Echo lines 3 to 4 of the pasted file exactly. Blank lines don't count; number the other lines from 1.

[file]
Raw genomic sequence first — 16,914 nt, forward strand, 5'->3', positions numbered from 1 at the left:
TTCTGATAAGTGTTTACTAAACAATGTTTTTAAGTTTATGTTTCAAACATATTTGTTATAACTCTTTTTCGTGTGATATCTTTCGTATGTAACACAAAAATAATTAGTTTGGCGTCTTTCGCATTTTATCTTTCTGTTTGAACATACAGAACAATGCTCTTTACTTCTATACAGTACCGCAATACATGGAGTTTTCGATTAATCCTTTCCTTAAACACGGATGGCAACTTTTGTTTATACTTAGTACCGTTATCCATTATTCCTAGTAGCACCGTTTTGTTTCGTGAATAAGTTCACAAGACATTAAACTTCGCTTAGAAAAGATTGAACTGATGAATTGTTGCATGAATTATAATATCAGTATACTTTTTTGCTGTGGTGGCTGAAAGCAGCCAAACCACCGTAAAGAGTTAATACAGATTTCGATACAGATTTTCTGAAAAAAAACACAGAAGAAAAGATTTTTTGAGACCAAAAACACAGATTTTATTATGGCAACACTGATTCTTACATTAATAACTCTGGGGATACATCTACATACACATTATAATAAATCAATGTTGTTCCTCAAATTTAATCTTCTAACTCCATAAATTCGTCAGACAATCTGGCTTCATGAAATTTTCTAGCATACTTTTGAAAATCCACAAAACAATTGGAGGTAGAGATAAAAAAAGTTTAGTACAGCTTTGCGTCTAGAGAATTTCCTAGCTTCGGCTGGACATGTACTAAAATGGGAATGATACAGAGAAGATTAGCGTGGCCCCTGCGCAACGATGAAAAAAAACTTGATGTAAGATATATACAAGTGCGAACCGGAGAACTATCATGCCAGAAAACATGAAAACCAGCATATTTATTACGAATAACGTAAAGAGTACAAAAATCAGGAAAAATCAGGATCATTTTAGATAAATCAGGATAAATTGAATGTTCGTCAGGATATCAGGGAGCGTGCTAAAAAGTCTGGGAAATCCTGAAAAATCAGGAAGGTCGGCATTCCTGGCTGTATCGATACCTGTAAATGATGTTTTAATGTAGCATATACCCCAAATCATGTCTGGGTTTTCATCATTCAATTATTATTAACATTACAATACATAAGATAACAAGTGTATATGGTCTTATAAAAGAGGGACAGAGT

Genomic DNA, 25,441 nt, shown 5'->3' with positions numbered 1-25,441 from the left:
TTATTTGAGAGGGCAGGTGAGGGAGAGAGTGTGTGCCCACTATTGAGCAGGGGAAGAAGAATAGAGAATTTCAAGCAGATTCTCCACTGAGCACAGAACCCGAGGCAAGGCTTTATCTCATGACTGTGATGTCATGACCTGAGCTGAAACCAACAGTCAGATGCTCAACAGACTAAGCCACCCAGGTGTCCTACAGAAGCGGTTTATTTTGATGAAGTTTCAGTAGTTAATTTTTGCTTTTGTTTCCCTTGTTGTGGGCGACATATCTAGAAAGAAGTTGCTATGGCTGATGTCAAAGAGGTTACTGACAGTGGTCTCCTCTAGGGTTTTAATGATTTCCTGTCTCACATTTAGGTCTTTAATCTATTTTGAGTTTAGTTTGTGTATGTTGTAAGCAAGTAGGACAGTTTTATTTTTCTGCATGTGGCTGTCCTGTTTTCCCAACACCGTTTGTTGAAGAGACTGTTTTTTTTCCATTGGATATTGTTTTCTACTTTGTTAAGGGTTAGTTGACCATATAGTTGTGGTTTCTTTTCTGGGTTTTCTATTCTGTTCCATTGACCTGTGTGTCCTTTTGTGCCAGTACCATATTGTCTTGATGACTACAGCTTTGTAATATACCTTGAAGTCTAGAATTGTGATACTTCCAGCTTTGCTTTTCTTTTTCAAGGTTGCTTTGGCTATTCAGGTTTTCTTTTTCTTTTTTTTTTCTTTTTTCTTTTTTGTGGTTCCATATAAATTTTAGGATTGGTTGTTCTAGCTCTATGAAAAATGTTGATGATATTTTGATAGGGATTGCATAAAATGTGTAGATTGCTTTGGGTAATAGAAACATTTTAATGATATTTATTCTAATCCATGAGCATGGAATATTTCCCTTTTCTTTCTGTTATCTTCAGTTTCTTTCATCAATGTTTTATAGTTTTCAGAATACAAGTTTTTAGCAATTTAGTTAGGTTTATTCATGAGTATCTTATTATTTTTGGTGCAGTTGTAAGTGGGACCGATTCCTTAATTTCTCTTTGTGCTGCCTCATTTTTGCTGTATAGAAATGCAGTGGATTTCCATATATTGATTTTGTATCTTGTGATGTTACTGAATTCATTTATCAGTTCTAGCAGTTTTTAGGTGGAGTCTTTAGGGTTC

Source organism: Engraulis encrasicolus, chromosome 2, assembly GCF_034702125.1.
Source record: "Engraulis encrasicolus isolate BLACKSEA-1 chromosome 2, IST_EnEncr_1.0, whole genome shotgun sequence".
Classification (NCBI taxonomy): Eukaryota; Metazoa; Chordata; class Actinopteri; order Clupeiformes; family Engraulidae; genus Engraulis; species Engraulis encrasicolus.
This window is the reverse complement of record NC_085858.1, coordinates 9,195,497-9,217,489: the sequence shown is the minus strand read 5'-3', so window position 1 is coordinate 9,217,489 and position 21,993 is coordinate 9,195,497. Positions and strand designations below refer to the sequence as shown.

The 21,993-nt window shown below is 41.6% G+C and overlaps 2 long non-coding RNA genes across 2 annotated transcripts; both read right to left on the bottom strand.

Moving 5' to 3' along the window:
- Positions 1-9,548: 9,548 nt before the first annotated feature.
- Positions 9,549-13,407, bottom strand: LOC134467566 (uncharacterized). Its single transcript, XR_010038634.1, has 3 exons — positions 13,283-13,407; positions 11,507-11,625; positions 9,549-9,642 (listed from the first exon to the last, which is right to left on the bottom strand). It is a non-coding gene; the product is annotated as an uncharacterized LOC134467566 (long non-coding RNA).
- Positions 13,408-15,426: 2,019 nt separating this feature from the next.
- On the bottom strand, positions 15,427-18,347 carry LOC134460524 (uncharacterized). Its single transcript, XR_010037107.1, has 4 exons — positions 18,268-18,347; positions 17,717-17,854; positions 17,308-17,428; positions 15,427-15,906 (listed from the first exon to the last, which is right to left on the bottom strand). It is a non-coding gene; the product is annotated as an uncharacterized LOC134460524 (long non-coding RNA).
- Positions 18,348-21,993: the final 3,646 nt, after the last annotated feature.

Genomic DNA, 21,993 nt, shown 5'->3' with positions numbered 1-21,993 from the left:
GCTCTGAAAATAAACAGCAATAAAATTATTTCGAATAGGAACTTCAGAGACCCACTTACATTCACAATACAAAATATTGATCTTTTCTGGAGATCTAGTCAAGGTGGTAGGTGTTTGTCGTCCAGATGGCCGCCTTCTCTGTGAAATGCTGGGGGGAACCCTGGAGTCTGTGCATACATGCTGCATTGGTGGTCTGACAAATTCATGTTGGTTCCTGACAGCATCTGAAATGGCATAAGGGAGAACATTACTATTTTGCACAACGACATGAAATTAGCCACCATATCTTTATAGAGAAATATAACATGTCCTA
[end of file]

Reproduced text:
Genomic DNA, 25,441 nt, shown 5'->3' with positions numbered 1-25,441 from the left:
TTATTTGAGAGGGCAGGTGAGGGAGAGAGTGTGTGCCCACTATTGAGCAGGGGAAGAAGAATAGAGAATTTCAAGCAGATTCTCCACTGAGCACAGAACCCGAGGCAAGGCTTTATCTCATGACTGTGATGTCATGACCTGAGCTGAAACCAACAGTCAGATGCTCAACAGACTAAGCCACCCAGGTGTCCTACAGAAGCGGTTTATTTTGATGAAGTTTCAGTAGTTAATTTTTGCTTTTGTTTCCCTTGTTGTGGGCGACATATCTAGAAAGAAGTTGCTATGGCTGATGTCAAAGAGGTTACTGACAGTGGTCTCCTCTAGGGTTTTAATGATTTCCTGTCTCACATTTAGGTCTTTAATCTATTTTGAGTTTAGTTTGTGTATGTTGTAAGCAAGTAGGACAGTTTTATTTTTCTGCATGTGGCTGTCCTGTTTTCCCAACACCGTTTGTTGAAGAGACTGTTTTTTTTCCATTGGATATTGTTTTCTACTTTGTTAAGGGTTAGTTGACCATATAGTTGTGGTTTCTTTTCTGGGTTTTCTATTCTGTTCCATTGACCTGTGTGTCCTTTTGTGCCAGTACCATATTGTCTTGATGACTACAGCTTTGTAATATACCTTGAAGTCTAGAATTGTGATACTTCCAGCTTTGCTTTTCTTTTTCAAGGTTGCTTTGGCTATTCAGGTTTTCTTTTTCTTTTTTTTTTCTTTTTTCTTTTTTGTGGTTCCATATAAATTTTAGGATTGGTTGTTCTAGCTCTATGAAAAATGTTGATGATATTTTGATAGGGATTGCATAAAATGTGTAGATTGCTTTGGGTAATAGAAACATTTTAATGATATTTATTCTAATCCATGAGCATGGAATATTTCCCTTTTCTTTCTGTTATCTTCAGTTTCTTTCATCAATGTTTTATAGTTTTCAGAATACAAGTTTTTAGCAATTTAGTTAGGTTTATTCATGAGTATCTTATTATTTTTGGTGCAGTTGTAAGTGGGACCGATTCCTTAATTTCTCTTTGTGCTGCCTCATTTTTGCTGTATAGAAATGCAGTGGATTTCCATATATTGATTTTGTATCTTGTGATGTTACTGAATTCATTTATCAGTTCTAGCAGTTTTTAGGTGGAGTCTTTAGGGTTC